He overlooked Stewart Cink, one of his captain’s picks.
Then came the lineups for the opening session, with Tiger Woods and Steve Stricker in the third slot. It was the first time since 1999 that Woods was not in the first match, leading European captain Colin Montgomerie to suggest the Americans were trying to hide him.
“I suppose that was a mistake. He just missed the one. He read the wrong name, but that was just unfortunate. I think he was very, very good in covering his tracks. It went very well. It was a first-class show up there.
“And yes,” he added, “we are 1 up.”
Europe had other reasons to feel confident about winning back the Ryder Cup when the matches get under way Friday. It has not lost on its home soil since 1993, and the crowd can play such a huge role in golf’s biggest bipartisan event.
It was evident on the final day of practice, when fans gave a standing ovation from the bleachers behind the greens on the back nine of Celtic Manor just at the sight of the European players approaching the green.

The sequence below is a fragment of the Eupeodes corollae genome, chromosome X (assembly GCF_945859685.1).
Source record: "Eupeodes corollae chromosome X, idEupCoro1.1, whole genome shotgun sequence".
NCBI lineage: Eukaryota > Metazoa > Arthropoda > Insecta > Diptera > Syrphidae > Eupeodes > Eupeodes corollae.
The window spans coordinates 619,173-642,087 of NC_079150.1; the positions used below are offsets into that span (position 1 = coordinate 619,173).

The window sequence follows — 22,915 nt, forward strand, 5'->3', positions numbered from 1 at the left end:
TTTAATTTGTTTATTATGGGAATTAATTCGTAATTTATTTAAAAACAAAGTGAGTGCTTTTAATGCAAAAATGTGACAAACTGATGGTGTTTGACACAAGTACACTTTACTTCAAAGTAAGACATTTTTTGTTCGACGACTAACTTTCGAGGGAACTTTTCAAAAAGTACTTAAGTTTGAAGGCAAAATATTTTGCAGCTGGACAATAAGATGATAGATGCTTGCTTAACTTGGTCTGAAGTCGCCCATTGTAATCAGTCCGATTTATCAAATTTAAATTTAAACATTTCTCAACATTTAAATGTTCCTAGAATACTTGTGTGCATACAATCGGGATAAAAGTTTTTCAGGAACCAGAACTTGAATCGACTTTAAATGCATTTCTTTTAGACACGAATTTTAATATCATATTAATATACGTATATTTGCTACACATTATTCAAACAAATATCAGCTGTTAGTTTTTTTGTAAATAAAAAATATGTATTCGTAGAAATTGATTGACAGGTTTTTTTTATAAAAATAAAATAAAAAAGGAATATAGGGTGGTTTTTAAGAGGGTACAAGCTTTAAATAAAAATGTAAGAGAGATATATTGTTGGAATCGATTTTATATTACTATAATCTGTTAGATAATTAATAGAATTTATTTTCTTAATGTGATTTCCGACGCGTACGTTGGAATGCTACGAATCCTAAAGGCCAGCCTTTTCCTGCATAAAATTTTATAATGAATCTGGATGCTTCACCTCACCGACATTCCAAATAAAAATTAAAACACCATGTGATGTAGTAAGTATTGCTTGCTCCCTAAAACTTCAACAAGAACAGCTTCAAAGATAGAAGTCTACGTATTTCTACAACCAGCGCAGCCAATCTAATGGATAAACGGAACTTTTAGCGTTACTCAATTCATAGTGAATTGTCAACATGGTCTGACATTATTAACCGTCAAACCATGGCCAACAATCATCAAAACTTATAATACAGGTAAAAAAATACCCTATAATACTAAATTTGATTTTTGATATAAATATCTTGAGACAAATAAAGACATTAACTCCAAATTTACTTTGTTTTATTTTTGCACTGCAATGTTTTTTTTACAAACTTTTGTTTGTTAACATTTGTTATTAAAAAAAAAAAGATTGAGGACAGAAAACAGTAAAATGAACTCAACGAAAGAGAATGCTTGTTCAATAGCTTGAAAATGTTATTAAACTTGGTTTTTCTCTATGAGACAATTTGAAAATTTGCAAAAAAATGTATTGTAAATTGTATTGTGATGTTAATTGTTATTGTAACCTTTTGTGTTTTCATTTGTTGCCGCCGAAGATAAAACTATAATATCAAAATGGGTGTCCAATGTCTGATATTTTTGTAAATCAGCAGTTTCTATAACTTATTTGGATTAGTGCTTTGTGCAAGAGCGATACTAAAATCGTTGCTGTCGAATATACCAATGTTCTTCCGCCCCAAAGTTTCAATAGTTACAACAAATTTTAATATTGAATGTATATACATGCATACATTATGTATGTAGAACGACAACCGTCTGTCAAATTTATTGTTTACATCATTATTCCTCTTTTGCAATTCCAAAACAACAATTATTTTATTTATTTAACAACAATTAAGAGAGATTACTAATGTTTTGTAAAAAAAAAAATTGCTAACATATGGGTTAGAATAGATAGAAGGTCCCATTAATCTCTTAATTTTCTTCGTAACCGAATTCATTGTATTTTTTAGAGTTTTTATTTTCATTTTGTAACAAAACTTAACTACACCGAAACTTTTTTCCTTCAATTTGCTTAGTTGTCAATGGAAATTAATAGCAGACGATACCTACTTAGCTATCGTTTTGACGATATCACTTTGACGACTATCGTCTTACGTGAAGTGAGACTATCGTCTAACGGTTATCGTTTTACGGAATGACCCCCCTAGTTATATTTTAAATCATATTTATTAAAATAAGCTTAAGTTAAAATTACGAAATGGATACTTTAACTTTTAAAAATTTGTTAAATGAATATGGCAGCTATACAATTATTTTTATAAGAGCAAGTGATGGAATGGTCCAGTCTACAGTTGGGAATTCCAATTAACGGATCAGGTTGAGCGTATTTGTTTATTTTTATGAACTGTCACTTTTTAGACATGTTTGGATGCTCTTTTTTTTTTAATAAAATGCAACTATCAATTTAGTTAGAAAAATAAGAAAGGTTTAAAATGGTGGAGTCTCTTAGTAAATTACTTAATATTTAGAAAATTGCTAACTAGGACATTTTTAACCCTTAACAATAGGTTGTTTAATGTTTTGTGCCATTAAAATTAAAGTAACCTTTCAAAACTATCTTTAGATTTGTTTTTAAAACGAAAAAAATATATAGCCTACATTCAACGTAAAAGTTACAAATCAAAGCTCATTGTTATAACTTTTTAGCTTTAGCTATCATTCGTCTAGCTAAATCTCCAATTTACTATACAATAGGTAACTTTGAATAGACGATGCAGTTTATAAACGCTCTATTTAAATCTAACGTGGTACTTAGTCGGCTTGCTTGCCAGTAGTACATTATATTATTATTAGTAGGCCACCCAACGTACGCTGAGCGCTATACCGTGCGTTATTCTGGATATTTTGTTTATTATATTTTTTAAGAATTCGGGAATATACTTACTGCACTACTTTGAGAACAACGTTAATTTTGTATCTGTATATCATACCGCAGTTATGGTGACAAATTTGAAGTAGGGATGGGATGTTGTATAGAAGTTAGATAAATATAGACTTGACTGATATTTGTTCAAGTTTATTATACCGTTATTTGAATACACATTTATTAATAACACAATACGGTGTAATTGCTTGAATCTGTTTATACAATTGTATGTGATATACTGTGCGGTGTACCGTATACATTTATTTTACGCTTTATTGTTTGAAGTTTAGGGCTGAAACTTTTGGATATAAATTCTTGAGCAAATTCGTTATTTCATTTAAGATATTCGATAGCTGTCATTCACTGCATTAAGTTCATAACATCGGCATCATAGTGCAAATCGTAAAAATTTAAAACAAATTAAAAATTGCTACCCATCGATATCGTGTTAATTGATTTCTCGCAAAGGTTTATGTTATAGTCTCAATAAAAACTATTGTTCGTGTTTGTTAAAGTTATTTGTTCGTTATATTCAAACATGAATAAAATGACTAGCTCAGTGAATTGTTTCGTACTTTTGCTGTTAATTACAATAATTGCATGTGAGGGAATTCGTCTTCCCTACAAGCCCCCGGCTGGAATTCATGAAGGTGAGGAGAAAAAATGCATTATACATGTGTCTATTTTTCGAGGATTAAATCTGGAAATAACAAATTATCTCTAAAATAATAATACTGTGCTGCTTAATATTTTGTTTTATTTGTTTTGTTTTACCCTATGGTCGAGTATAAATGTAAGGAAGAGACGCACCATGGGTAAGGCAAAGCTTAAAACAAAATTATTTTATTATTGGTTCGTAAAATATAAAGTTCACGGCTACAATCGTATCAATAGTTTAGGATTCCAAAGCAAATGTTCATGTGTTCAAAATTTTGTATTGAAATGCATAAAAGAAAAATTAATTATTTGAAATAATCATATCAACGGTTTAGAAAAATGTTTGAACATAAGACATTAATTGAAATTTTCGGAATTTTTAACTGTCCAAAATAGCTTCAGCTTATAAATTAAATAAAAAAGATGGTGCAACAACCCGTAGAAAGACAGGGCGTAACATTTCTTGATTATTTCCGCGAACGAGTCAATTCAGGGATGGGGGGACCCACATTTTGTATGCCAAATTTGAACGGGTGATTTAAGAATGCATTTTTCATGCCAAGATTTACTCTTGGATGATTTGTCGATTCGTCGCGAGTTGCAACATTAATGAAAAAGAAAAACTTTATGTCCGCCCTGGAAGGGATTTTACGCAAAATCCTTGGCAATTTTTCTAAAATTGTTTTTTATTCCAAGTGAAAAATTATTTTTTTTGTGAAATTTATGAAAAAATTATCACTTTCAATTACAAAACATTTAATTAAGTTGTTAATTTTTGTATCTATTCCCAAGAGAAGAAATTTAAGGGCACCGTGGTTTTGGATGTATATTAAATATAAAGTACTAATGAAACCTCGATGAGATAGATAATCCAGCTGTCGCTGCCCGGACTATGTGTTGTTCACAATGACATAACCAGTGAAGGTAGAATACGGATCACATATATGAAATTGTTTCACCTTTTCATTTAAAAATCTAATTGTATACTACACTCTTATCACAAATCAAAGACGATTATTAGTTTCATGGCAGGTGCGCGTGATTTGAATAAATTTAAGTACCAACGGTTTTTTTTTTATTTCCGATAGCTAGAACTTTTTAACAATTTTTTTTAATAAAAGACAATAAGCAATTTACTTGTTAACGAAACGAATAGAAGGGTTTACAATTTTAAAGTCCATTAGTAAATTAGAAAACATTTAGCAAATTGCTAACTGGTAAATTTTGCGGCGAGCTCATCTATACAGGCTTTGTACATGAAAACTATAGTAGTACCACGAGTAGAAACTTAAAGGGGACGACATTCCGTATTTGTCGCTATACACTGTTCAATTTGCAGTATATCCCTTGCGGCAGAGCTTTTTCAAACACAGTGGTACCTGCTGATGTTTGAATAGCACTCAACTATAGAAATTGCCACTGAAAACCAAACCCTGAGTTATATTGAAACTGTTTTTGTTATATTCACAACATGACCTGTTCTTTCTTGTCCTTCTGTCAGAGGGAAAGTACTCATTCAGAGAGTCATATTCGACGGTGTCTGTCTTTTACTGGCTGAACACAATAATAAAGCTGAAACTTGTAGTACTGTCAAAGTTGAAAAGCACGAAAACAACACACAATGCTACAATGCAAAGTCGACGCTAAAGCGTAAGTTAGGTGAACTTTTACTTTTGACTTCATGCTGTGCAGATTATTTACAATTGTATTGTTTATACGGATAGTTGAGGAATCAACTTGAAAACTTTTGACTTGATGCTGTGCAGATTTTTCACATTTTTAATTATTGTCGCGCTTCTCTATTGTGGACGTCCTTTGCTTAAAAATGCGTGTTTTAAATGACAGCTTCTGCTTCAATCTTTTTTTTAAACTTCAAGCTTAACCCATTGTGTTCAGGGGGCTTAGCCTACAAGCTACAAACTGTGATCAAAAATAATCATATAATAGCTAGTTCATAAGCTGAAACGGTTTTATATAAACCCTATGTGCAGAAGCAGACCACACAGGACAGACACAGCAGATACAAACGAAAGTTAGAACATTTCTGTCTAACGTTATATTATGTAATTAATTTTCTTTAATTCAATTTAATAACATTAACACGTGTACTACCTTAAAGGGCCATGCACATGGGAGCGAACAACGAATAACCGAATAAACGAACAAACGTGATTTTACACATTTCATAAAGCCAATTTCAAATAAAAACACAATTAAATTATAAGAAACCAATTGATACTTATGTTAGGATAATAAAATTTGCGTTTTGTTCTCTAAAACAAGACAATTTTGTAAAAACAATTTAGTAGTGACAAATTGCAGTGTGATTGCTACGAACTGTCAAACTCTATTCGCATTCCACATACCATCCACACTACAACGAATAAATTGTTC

By Sunday, all that matters are the points on the board.
The Americans, who won two years ago at Valhalla to end a decade of European dominance, need only 14 points from the 28 matches to take the 17-inch gold trophy back home.
“I cannot wait,” said Ian Poulter, who will join Ross Fisher in taking on the Woods-Stricker tandem. “This crowd tomorrow is going to be electric. The roar on that first tee will be sensational. I can’t wait to hear it and I can’t wait to get pumped for it. I can’t wait to give them some feedback.”
The big mystery was the weather.
Celtic Manor already is lush and soggy from rain in recent weeks, and the forecast is for more rain and blustery wind for most of the day. And while Montgomerie said he didn’t try to alter the setup, it has become clear that the best strategy is to play out of the short grass.View Entire Story
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